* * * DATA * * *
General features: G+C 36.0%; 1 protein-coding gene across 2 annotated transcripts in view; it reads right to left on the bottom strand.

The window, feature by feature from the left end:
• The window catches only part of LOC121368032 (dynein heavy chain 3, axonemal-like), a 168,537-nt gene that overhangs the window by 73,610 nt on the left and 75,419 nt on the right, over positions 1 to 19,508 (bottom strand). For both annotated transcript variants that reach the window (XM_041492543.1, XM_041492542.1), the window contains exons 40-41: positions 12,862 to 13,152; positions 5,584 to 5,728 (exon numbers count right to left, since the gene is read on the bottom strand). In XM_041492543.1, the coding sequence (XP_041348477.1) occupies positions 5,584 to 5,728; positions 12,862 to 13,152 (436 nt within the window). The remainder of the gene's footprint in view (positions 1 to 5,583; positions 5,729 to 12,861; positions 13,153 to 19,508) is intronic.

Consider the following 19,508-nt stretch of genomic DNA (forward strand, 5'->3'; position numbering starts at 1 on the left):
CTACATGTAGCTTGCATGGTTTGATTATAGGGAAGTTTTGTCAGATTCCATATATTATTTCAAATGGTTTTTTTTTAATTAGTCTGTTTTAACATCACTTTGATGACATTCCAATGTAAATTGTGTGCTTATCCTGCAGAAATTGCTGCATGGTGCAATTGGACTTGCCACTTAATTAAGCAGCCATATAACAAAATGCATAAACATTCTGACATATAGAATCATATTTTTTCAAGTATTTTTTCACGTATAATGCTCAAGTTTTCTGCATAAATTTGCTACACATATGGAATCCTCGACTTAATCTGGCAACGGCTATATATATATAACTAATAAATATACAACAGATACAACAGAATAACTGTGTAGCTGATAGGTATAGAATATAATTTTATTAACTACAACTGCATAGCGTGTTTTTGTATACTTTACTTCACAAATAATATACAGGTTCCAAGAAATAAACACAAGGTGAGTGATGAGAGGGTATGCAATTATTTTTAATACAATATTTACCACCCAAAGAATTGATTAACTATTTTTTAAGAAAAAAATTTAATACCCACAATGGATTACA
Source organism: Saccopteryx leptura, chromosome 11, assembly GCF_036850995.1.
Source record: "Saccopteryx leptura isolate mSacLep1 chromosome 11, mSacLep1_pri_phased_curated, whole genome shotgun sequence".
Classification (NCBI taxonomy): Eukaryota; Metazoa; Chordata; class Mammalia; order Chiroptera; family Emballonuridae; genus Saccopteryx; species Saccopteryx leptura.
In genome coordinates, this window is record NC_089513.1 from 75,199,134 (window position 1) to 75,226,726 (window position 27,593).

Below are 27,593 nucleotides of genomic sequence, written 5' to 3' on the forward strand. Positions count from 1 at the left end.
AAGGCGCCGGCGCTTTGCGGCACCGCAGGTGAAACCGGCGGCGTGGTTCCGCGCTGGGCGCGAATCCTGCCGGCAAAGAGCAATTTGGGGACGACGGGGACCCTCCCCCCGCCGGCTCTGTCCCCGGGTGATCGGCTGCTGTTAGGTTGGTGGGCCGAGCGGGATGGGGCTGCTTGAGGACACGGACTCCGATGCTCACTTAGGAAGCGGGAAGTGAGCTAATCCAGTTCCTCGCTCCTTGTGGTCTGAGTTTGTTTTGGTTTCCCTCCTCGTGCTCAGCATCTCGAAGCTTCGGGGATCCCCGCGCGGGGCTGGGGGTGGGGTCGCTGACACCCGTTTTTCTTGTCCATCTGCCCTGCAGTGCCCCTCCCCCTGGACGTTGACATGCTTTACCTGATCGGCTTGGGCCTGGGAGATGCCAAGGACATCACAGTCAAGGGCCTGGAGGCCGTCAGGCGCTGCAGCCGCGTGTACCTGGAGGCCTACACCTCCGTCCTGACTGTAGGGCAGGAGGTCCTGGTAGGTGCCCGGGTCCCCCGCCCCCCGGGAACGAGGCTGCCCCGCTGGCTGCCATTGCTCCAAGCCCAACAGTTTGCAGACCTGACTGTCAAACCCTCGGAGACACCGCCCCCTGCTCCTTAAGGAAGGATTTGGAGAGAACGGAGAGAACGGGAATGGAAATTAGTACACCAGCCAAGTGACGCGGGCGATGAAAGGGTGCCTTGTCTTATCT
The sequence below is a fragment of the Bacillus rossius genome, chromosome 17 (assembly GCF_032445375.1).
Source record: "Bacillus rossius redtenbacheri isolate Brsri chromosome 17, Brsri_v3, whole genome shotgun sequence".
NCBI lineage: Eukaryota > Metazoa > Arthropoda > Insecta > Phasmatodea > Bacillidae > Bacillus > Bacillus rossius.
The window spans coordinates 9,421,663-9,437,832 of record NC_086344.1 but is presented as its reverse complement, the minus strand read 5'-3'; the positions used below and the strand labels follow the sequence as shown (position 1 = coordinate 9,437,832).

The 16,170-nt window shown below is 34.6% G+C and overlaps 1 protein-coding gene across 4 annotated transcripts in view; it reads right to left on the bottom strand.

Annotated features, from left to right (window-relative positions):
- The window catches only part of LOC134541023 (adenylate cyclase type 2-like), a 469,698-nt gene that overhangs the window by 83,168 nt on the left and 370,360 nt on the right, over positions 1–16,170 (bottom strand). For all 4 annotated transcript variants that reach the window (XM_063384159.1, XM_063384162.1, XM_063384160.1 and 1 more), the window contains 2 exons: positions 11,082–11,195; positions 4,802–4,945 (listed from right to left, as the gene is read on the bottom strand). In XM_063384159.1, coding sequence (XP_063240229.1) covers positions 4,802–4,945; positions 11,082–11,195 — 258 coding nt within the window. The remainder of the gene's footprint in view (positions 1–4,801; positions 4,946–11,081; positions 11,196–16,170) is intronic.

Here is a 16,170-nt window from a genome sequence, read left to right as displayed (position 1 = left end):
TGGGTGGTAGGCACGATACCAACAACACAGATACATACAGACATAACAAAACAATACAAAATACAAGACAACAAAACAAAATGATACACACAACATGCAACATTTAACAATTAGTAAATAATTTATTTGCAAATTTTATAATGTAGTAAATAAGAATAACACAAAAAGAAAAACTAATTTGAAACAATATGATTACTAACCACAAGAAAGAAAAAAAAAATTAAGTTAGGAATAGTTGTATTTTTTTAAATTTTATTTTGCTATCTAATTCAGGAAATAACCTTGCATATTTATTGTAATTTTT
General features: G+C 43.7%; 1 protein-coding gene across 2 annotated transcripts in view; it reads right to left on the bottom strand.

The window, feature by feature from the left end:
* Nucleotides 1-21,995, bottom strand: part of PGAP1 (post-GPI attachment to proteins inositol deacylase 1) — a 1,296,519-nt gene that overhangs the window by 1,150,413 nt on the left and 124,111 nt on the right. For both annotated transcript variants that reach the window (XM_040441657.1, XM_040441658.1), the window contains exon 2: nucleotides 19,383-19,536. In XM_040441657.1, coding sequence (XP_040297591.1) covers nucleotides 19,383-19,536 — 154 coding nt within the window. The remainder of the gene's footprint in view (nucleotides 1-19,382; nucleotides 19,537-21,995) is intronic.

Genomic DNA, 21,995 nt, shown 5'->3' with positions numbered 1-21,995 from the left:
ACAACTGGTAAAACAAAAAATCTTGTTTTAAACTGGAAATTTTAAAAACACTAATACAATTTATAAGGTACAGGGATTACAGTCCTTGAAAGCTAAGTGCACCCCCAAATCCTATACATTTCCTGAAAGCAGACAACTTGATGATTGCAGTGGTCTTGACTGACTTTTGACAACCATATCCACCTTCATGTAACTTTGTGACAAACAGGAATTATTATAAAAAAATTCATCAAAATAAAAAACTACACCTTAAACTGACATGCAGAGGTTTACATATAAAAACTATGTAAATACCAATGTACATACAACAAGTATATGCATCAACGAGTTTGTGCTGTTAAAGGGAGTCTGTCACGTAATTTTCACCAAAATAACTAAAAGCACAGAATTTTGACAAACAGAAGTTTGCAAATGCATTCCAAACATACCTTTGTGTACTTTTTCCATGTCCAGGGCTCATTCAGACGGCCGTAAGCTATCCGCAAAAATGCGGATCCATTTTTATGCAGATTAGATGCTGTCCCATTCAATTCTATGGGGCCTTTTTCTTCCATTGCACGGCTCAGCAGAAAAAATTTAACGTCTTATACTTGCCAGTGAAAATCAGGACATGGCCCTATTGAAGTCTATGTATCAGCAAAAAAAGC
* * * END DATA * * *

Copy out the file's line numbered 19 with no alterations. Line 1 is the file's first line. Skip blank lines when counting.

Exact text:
Here is a 16,170-nt window from a genome sequence, read left to right as displayed (position 1 = left end):